This article examines the free speech implications of funeral protest statutes. Enacted in response to protests by the Westboro Baptist Church, such statutes restrict a broad array of expressive activity, including peaceful protests. This article focuses on the states’ interest underlying such statutes – protecting mourners’ right to be free of unwanted intrusions while at funeral services. While few would argue against protecting funeral services from intrusive protests, these statutes go far beyond that notion. A careful examination reveals that the statutes are designed to protect mourners from offensive rather than intrusive protests. As such, they do not conceive of privacy as protection from intrusion. Rather they conceive of privacy as protecting human dignity from breaches of civility. American law does not traditionally recognize this conception of privacy. How then do such statutes come to rely on it? To some extent the fault lies with the Supreme Court’s free speech jurisprudence which has been remarkably unclear regarding the nature of the privacy interest it weighs against free speech rights. Although a careful read of the Court’s cases shows that it rejects an interpretation of privacy as protecting against breaches of civility, its jurisprudence sends mixed signals. Lower courts hearing challenges to funeral protest statutes have misread the Court’s jurisprudence and recognized a privacy right to be free from offensive messages while attending funerals. If allowed to stand, these decisions will work a dramatic change in the Court’s doctrine.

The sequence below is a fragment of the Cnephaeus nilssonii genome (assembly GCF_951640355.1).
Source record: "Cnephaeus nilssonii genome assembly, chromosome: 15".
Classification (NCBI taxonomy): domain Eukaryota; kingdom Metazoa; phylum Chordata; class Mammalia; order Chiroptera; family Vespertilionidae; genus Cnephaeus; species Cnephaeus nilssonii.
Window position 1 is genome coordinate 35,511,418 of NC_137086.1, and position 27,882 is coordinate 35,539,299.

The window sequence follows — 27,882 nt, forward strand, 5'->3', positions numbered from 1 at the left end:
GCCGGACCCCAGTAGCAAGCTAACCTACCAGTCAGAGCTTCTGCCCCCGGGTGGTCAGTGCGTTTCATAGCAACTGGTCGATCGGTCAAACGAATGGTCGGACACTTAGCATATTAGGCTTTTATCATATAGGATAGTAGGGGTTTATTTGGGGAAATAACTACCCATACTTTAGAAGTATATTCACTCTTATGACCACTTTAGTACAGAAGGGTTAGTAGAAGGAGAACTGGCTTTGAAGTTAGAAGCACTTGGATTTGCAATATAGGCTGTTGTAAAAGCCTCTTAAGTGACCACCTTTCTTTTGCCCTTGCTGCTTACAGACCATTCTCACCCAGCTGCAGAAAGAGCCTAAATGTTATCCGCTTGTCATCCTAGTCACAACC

Christina E. Wells. "PRIVACY AND FUNERAL PROTESTS" North Carolina Law Review
Vol. 87 Iss. 1 (2008)
Available at: http://works.bepress.com/christina_wells/2/